It is a simple alias for adding a subview and turning off translatesAutoresizingMaskIntoConstraints, which we want for programmatic layouts. We return the view so that we can chain the pinning method e.g. superview).pin(.fixedHeight(50))

Using @discardableResult means the place method can be used alone while preventing the Xcode warning

Result of call to 'place(on:)' is unused


The pin method is also in an extension on UIView. It looks like this.

func pin(_ constraints: Constraint...) -> UIView {
    self.translatesAutoresizingMaskIntoConstraints = false
    return self

It is another opportunity to turn off translatesAutoresizingMaskIntoConstraints just in case addSubview was used instead of place(on:) before pinning.

The pin method takes one variadic parameter of type Constraint. The variadic parameter takes 0 or more values and creates an array of those values in your function body. The benefit of using a variadic parameter instead of an array is that consumers of the API need not include angular braces.

// array[.top, .leading, .trailing, .bottom])

// variadic parameter, .leading, .trailing, .bottom)

The pin method also returns the view after constraints are applied just in case someone is aggressively verbose e.g.

The main point of the pin method is to call apply(constraints). apply is private to the UIView extension. It loops through an array of provided constraints, creating actual NSLayoutConstraints and making them active.

private func apply(_ constraints: [Constraint]) {
    for constraint in constraints {
        switch constraint {
        case .relative(let attribute, let constant, let toItem, let toAttribute):
            NSLayoutConstraint(item: self,
                               attribute: attribute,
                               toItem: toItem ?? self.superview!,
                               toAttribute: toAttribute ?? attribute,
                               constant: constant).isActive = true
        case .fixed(let attribute, let constant):
            NSLayoutConstraint(item: self,
                               attribute: attribute,
                               constant: constant).isActive = true
        case .multiple(let constraints):

Each Constraint case provides the necessary data to build the NSLayoutConstraint. When certain optionals are omitted we fall back to defaults. If no toItem is provided, it assumes the consumer means the superview. When no toAttribute is provided, it assumes the consumer means to pin attribute to attribute, e.g. leading to leading.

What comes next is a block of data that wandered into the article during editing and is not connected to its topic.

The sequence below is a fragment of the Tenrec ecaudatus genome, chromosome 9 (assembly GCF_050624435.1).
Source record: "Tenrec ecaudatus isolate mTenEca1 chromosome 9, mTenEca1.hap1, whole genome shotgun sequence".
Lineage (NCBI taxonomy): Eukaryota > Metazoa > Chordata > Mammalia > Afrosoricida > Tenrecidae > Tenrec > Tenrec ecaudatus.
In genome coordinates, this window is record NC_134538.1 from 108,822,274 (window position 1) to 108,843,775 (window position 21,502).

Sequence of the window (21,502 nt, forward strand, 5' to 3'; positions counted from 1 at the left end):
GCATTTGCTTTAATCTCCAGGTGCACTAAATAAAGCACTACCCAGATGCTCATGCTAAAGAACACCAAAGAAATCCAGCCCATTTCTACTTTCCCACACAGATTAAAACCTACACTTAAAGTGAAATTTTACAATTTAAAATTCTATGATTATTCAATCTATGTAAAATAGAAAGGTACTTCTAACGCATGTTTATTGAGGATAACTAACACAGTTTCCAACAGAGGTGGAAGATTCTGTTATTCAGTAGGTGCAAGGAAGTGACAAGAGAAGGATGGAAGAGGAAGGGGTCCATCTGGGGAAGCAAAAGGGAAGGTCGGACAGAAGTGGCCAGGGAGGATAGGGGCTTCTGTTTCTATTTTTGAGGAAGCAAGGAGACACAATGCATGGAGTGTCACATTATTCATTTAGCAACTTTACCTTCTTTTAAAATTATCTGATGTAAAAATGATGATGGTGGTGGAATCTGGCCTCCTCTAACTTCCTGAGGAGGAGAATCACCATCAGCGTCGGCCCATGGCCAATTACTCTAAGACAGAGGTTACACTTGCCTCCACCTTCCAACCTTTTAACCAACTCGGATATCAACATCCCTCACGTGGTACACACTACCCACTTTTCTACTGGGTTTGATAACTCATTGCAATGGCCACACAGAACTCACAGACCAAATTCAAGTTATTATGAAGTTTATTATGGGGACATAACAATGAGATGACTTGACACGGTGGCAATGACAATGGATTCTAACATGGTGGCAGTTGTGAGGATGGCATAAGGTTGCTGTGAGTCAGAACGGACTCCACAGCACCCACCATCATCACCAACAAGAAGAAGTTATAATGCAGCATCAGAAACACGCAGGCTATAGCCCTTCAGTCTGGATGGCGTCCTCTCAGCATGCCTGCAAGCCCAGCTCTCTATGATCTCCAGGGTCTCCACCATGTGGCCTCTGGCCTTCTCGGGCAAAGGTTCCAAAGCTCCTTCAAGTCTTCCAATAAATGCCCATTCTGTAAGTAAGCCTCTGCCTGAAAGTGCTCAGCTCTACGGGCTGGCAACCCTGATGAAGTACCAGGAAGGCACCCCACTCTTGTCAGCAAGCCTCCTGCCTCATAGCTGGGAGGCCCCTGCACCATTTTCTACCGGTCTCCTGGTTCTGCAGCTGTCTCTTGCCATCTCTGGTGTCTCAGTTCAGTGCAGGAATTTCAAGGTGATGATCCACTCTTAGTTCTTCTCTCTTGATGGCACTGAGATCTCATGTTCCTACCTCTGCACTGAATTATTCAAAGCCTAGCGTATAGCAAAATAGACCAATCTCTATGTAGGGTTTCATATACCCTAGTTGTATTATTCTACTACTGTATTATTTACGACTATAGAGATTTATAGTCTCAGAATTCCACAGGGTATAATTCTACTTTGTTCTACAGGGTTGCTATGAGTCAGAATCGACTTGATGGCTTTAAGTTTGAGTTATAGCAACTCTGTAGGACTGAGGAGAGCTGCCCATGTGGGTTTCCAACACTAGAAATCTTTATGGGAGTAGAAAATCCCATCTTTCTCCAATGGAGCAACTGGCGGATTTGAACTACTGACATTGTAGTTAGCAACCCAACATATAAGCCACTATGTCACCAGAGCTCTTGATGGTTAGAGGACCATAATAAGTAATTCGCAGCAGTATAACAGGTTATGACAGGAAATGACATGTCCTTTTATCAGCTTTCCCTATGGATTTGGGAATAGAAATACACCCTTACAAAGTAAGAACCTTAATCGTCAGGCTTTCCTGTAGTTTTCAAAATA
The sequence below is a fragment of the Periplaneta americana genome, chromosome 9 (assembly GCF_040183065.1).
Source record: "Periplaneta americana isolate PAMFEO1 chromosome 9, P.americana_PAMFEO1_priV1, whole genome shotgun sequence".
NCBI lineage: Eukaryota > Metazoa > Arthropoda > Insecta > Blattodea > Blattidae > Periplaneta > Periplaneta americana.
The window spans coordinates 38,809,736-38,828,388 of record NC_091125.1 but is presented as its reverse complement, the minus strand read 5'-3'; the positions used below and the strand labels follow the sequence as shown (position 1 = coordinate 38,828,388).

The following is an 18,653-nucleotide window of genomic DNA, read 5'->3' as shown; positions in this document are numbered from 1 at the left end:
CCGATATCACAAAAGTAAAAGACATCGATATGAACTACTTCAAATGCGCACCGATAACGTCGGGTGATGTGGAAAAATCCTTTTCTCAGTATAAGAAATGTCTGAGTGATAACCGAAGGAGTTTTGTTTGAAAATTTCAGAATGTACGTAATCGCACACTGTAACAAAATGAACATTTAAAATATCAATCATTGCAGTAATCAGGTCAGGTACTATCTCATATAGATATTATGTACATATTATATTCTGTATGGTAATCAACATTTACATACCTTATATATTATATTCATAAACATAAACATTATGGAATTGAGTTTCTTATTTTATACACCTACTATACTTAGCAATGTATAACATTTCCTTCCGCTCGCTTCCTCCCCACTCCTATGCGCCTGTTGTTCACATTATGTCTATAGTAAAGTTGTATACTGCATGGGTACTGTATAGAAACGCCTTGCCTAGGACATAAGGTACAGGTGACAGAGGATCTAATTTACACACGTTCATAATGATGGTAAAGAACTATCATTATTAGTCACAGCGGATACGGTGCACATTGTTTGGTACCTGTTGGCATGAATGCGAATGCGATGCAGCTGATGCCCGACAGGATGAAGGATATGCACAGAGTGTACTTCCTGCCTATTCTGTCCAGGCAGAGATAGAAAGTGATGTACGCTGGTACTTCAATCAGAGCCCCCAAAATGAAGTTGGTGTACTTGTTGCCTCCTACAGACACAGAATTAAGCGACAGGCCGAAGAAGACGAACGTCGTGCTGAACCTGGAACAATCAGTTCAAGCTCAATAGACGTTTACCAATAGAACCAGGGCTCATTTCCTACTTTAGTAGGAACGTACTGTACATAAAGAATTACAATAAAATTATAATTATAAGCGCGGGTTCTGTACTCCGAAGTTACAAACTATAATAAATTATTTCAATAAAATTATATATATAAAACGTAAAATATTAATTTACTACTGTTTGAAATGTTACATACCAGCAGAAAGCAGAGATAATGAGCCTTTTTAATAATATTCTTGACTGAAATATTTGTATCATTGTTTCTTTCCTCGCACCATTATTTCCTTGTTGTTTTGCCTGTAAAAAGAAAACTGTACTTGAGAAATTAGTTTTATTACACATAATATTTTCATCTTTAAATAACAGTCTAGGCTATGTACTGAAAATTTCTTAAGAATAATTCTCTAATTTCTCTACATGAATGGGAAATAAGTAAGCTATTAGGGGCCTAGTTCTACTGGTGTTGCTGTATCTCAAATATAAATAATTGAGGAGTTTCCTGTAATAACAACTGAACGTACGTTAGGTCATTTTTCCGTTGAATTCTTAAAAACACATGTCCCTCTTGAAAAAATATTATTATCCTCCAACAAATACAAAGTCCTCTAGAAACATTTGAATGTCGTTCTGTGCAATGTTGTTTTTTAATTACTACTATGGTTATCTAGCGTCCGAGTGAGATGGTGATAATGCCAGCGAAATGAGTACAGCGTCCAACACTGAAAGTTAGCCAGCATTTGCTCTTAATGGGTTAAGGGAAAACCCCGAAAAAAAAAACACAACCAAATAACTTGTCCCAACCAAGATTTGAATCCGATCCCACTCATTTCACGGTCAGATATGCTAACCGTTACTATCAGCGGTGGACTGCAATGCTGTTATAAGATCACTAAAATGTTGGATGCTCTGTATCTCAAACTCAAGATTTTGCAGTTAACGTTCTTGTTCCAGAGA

This is what gives the consumer convenient ways to create simple constraints., 10)), 10, to: anotherView)), 10, to: anotherView, .bottom))

Factory Functions

The final pieces of the puzzle are the convenient factory functions that create specific constraints. All the factory functions create various instances of the Constraint enum. Here is an example.

static func top(to anchors: Anchorable? = nil, padding:  CGFloat = 0) -> Constraint {
    .relative(.top, padding, to: anchors)
static func bottom(to anchors: Anchorable? = nil, padding:  CGFloat = 0) -> Constraint {
    .relative(.bottom, -padding, to: anchors)

The factory functions make the API more concise. One problem is if consumers omit all parameters the resultant API looks like .pin(to: .top()). The parentheses in top() are superfluous. That’s why static constants are included that call our functions with no parameters like so

static let top: Constraint = .top()
static let bottom: Constraint = .bottom()

Now consumers can omit the ().

This pins the top of the view to its superview.

Explicit Padding

Note that our static functions force consumers to use the parameter name padding. I originally omited this but found that Xcode’s predictive typing was pretty poor with multiple unnamed parameters. By adding the padding parameter name, Xcode’s autocomplete provides padding and looks for CGFloats. This is useful when something like let padding = CGFloat(20) exists as Xcode will predict it.


I am pretty happy with it. It’s 147 lines of predominantly factory-style code that will save me a lot of time creating simple layouts and mean I won’t need to download dependencies.

The file is stored in this repo. Here’s a snapshot of some things it can do.

// place subview on view an pin all edges i.e. top, bottom, leading, trailing view).pin(.allEdges)
// as above with padding view).pin(.allEdges(padding: 20))
// as above with no padding and using specific parameters view).pin(.top, .leading, .trailing, .bottom)

// if you don't want to chain constraints after placement, simply place first view)
// pin top edge to a different views bottom with padding anotherView, .bottom, padding: 10))
// pin horizontal edges to superview
// pinning top and bottom edges to layout guide and to superview leading and trailing view.safeAreaLayoutGuide), 
            .bottom(to: view.safeAreaLayoutGuide),
// pinning fixed height and width in center of superview, .fixedWidth(50), .centerX, .centerY)